The first step in the physical examination is to assess the factors that reflect cardiovascular function, including vital signs and physical appearance. After examining these factors, you may assess the patient’s cardiovascular system using inspection, palpation, percussion, and auscultation.

Alter to fit

Focus topic: Cardiovascular disorders

Combine parts of the assessment, as needed, to conserve time and the patient’s energy. If the patient is experiencing cardiovascular difficulties, alter the order of your assessment as needed. For example, if he complains of chest pain and dyspnea, quickly check his vital signs and then auscultate the heart. If a female patient feels embarrassed about exposing her chest, explain each assessment step beforehand, use drapes appropriately, and expose only the area being assessed at the moment.

Vital signs
Assessing vital signs includes measuring temperature, blood pressure, pulse rate, and respiration.

Temperature
Temperature change can result from:
• cardiovascular inflammation or infection (higher than normal temperature)
• increased metabolism, which heightens cardiac workload (higher than normal temperature)
• poor perfusion and certain metabolic disorders such as hypothyroidism (lower than normal temperature).

Blood pressure
According to the American Heart Association (AHA), three successive readings of blood pressure above 140/90 mm Hg indicate hypertension. However, emotional stress caused by physical examination may elevate blood pressure. If the patient’s blood pressure is high, allow him to relax for several minutes and then measure again to rule out stress.

Take two

Focus topic: Cardiovascular disorders

When assessing a patient’s blood pressure for the first time, take measurements in both arms and use an appropriate-sized cuff. A difference of 10 mm Hg or more between arms may indicate thoracic outlet syndrome or other forms of arterial obstruction.

Pulse rate
If you suspect cardiac disease, auscultate an apical pulse for 1 full minute to detect any arrhythmias. Normally, an adult’s pulse ranges from 60 to 100 beats/minute. Its rhythm should feel regular, except for a subtle slowing on expiration, caused by changes in intrathoracic pressure and vagal response. Note whether the pulse feels weak, normal, or bounding.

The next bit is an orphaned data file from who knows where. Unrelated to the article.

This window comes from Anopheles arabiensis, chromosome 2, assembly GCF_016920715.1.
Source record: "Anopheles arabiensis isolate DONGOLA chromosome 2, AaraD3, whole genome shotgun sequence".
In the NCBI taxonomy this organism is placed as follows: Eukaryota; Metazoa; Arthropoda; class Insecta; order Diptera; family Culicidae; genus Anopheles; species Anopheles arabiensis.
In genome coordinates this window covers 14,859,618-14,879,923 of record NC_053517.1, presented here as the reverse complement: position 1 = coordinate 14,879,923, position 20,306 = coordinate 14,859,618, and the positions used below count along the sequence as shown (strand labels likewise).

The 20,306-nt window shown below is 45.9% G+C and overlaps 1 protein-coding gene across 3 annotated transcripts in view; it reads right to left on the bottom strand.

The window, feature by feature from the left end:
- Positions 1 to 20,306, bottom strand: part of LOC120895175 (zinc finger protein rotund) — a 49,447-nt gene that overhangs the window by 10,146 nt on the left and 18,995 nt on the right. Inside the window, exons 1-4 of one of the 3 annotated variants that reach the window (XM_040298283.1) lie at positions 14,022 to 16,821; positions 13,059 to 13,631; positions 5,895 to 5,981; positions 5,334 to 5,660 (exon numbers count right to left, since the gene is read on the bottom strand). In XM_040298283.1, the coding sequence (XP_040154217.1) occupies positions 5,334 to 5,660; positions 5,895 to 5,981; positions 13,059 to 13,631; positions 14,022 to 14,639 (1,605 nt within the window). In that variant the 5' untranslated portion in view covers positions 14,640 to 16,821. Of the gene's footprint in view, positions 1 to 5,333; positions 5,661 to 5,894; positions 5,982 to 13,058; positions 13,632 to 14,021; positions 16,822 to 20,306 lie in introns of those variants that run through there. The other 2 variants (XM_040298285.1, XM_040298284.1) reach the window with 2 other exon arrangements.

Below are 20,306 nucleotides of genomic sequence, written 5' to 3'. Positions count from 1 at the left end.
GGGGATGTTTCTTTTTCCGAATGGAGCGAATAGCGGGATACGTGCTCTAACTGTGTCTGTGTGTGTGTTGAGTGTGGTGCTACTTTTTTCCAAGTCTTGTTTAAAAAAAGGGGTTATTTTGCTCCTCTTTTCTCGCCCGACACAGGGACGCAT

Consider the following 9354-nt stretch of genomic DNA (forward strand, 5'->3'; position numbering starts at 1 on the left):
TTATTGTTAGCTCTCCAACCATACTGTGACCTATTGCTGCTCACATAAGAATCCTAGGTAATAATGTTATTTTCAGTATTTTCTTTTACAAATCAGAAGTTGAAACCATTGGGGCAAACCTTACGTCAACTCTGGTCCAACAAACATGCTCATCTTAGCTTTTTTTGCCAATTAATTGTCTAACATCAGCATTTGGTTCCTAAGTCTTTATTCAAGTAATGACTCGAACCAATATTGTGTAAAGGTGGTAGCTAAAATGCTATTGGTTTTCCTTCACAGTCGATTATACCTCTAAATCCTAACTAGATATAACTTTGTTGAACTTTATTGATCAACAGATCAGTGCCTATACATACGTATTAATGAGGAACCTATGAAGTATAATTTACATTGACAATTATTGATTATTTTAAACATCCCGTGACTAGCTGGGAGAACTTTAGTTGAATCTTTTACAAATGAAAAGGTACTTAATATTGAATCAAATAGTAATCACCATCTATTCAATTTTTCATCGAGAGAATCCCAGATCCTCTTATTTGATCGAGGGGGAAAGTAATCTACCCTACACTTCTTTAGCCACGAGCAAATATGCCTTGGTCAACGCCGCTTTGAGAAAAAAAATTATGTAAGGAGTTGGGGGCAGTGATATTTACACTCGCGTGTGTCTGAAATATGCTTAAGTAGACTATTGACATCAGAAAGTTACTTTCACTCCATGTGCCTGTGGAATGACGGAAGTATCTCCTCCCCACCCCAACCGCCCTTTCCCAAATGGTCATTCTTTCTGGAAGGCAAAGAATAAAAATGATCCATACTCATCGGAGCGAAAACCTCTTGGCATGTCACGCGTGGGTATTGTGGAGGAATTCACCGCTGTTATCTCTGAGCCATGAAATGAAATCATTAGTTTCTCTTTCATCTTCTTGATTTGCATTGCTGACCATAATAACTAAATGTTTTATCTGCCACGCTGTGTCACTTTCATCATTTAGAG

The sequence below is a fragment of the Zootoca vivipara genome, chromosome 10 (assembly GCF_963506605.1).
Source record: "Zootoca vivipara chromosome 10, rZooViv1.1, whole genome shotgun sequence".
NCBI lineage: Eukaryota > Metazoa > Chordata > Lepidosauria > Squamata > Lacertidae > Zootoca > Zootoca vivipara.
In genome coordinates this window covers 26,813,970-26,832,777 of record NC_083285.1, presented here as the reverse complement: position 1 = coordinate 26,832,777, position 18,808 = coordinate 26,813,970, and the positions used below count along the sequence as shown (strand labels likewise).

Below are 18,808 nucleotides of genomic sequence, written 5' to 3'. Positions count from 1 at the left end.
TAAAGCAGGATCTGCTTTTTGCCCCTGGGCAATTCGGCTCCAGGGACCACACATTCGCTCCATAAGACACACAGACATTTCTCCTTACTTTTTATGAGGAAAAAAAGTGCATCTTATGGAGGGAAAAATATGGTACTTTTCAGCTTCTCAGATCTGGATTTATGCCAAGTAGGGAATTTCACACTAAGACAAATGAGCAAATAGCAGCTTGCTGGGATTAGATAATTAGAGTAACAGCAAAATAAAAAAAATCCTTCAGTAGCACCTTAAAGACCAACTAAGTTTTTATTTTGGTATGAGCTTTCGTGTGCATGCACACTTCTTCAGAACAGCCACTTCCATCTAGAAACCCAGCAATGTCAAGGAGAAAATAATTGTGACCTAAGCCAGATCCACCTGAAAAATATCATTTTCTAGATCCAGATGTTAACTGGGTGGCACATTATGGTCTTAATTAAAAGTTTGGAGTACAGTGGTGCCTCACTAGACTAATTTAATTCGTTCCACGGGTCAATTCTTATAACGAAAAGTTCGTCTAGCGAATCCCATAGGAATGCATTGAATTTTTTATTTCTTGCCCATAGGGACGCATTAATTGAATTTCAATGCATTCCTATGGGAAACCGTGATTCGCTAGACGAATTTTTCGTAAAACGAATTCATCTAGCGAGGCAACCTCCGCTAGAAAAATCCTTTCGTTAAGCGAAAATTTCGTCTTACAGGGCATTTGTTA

Respiration
Observe for eupnea — a regular, unlabored, and bilaterally equal breathing pattern. Tachypnea may indicate low cardiac output. Dyspnea, a possible indicator of heart failure, may not be evident at rest. However, the patient may pause after only a few words to take a breath. A Cheyne-Stokes respiratory pattern may accompany severe heart failure, although it’s more commonly associated with coma. Shallow breathing may accompany acute pericarditis as the patient attempts to reduce the pain associated with deep respirations.

Physical appearance
Observe the patient’s general appearance, noting:
• weight and muscle composition
• skin turgor, integrity, and color
• energy level
• appearance compared with age
• comfort level or apparent level of anxiety.

Out on a limb

Focus topic: Cardiovascular disorders

Inspect the hair on the patient’s limbs. Hair should be distributed symmetrically and should grow thicker on the anterior surface of the arms and legs. If not, it may indicate diminished arterial blood flow to the arms and legs.
Note whether the length of the arms and legs is proportionate to the length of the trunk. Long, thin arms and legs may indicate Marfan syndrome, a congenital disorder that causes cardiovascular problems, such as aortic dissection, aortic valve incompetence, and car dio myopathy.

In the pink

Focus topic: Cardiovascular disorders

Fingernails normally appear pinkish with no markings. A bluish color in the nail beds indicates peripheral cyanosis. To estimate the rate of peripheral blood flow, assess the capillary refill in the fingernails or toenails by applying pressure to the nail for 5 seconds, then assessing the time it takes for color to return. In a patient with a good arterial supply, color should return in less than 3 seconds. Delayed capillary refill suggests reduced circulation to that area, a sign of low cardiac output that may lead to arterial insufficiency.